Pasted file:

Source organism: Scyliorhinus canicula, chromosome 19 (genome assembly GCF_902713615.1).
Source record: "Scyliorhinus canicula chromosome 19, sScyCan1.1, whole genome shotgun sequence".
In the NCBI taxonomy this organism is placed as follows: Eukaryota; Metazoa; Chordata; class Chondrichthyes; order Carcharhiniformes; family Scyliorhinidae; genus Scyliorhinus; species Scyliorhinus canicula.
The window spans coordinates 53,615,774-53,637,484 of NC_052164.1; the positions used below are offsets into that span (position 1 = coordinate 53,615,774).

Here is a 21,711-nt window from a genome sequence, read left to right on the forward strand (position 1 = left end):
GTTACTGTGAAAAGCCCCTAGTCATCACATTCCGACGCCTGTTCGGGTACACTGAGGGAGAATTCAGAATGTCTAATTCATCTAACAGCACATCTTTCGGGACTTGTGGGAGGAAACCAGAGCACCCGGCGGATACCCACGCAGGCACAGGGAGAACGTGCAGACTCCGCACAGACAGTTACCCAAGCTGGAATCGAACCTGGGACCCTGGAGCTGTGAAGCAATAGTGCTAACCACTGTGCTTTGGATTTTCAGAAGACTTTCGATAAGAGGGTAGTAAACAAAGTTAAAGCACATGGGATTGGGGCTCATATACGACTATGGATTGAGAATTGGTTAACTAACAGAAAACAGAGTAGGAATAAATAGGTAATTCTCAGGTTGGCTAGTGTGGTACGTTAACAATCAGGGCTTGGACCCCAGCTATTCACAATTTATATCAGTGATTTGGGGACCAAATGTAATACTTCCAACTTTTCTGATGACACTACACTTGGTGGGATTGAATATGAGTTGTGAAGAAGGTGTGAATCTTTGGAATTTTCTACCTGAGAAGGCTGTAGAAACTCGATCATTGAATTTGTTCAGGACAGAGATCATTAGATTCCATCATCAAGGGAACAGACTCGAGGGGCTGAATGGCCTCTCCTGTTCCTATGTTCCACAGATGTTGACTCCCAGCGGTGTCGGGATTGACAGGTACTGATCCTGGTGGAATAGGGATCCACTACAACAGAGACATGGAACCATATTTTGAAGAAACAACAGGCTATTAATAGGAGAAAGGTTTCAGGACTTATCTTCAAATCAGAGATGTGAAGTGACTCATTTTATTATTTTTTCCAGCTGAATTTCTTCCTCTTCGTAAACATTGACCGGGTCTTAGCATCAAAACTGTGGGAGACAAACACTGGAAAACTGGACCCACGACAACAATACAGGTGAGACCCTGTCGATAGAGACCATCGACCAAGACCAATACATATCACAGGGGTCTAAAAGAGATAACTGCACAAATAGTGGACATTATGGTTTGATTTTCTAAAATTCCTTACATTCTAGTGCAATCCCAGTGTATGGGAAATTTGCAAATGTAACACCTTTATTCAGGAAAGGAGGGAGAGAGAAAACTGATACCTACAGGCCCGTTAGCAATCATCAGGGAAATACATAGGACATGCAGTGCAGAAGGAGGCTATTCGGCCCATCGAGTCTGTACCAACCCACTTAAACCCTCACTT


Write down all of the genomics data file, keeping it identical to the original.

Source organism: Scyliorhinus canicula, chromosome 19 (genome assembly GCF_902713615.1).
Source record: "Scyliorhinus canicula chromosome 19, sScyCan1.1, whole genome shotgun sequence".
In the NCBI taxonomy this organism is placed as follows: Eukaryota; Metazoa; Chordata; class Chondrichthyes; order Carcharhiniformes; family Scyliorhinidae; genus Scyliorhinus; species Scyliorhinus canicula.
The window spans coordinates 53,615,774-53,637,484 of NC_052164.1; the positions used below are offsets into that span (position 1 = coordinate 53,615,774).

Here is a 21,711-nt window from a genome sequence, read left to right on the forward strand (position 1 = left end):
GTTACTGTGAAAAGCCCCTAGTCATCACATTCCGACGCCTGTTCGGGTACACTGAGGGAGAATTCAGAATGTCTAATTCATCTAACAGCACATCTTTCGGGACTTGTGGGAGGAAACCAGAGCACCCGGCGGATACCCACGCAGGCACAGGGAGAACGTGCAGACTCCGCACAGACAGTTACCCAAGCTGGAATCGAACCTGGGACCCTGGAGCTGTGAAGCAATAGTGCTAACCACTGTGCTTTGGATTTTCAGAAGACTTTCGATAAGAGGGTAGTAAACAAAGTTAAAGCACATGGGATTGGGGCTCATATACGACTATGGATTGAGAATTGGTTAACTAACAGAAAACAGAGTAGGAATAAATAGGTAATTCTCAGGTTGGCTAGTGTGGTACGTTAACAATCAGGGCTTGGACCCCAGCTATTCACAATTTATATCAGTGATTTGGGGACCAAATGTAATACTTCCAACTTTTCTGATGACACTACACTTGGTGGGATTGAATATGAGTTGTGAAGAAGGTGTGAATCTTTGGAATTTTCTACCTGAGAAGGCTGTAGAAACTCGATCATTGAATTTGTTCAGGACAGAGATCATTAGATTCCATCATCAAGGGAACAGACTCGAGGGGCTGAATGGCCTCTCCTGTTCCTATGTTCCACAGATGTTGACTCCCAGCGGTGTCGGGATTGACAGGTACTGATCCTGGTGGAATAGGGATCCACTACAACAGAGACATGGAACCATATTTTGAAGAAACAACAGGCTATTAATAGGAGAAAGGTTTCAGGACTTATCTTCAAATCAGAGATGTGAAGTGACTCATTTTATTATTTTTTCCAGCTGAATTTCTTCCTCTTCGTAAACATTGACCGGGTCTTAGCATCAAAACTGTGGGAGACAAACACTGGAAAACTGGACCCACGACAACAATACAGGTGAGACCCTGTCGATAGAGACCATCGACCAAGACCAATACATATCACAGGGGTCTAAAAGAGATAACTGCACAAATAGTGGACATTATGGTTTGATTTTCTAAAATTCCTTACATTCTAGTGCAATCCCAGTGTATGGGAAATTTGCAAATGTAACACCTTTATTCAGGAAAGGAGGGAGAGAGAAAACTGATACCTACAGGCCCGTTAGCAATCATCAGGGAAATACATAGGACATGCAGTGCAGAAGGAGGCTATTCGGCCCATCGAGTCTGTACCAACCCACTTAAACCCTCACTT